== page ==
Bridging the gap between homogeneous and heterogeneous catalysis through MOF supported catalysts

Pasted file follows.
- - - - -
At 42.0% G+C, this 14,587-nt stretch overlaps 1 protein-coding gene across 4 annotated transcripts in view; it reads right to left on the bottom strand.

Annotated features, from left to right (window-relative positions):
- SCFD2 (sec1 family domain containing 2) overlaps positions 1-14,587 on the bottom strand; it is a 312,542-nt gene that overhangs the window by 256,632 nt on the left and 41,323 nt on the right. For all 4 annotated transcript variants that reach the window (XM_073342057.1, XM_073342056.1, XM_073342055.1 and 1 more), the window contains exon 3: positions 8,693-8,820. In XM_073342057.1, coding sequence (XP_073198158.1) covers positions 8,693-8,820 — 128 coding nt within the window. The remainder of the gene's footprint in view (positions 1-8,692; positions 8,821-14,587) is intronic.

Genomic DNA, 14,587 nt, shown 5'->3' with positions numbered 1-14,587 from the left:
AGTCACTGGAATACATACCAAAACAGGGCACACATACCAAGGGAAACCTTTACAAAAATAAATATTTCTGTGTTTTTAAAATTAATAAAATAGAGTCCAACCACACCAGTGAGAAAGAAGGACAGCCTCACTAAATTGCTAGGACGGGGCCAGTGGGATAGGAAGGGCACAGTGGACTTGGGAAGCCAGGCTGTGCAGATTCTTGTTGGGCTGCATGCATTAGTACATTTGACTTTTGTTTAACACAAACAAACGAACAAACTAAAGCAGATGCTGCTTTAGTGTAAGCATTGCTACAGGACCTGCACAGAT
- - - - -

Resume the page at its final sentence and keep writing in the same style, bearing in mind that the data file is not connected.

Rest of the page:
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Heterogenizing molecular homogeneous catalysts while conserving their catalytic activity is one of the outstanding challenges of surface chemistry.1-3 Current widely-employed catalyst supports such as inorganic oxides suffer from the loss of catalytic activity of the tethered species because of the mutually deactivating interactions between the active sites that stems from poorly defined surfaces of oxide supports. On the other hand, Metal-Organic Framework (MOF) materials have distinct advantages for application as catalyst solid supports over these inorganic oxides due to their well-defined crystalline structure and porosity. Because of these advantages, MOFs have, a yet to be fully tapped, capability to be employed as solid state support platforms for heterogenizing homogeneous catalysts that would allow for conservation or even amplification of the catalytic activity of tethered moieties. Herein, we propose application of MOF based solid state support materials to address some of the challenges of heterogenizing homogeneous molecular catalysts with conservation or amplification of catalytic activity of parent homogeneous moieties. In this project, MOFs with high thermal, chemical and mechanical stability will be functionalized with mono- and bidentate nitrogen and phosphorus ligands through a series of well-precedented methods of postsynthetic modification of MOFs. These ligand functionalized MOFs will then be metallated with a variety of transition metals including Cr, Ni, Ag, Rh, Pd, Ir and Pt to access functionalized MOF materials tethered with a wide-range of well-known transition metal based molecular catalysts. The prepared functionalized materials will be tested in reactions of a wide range of complexity ranging from simple hydrogenations and olefin oligomerizations to catalytically more challenging carbon-carbon and carbon heteroatom couplings and hydroamination reactions. The prepared MOF materials with tethered catalytic moieties are anticipated to have one or more of the following advantages over their parent homogeneous analogs: a â because of the immobilization of the molecular catalysts on the MOF surface, conservation or even improvement of catalytic activity due to limiting the mutually deactivating interactions between the catalytically active species; b â Ability to operate in solvents that cannot dissolve the parent homogeneous catalyst and in gas-phase c â Ability to recycle the catalyst.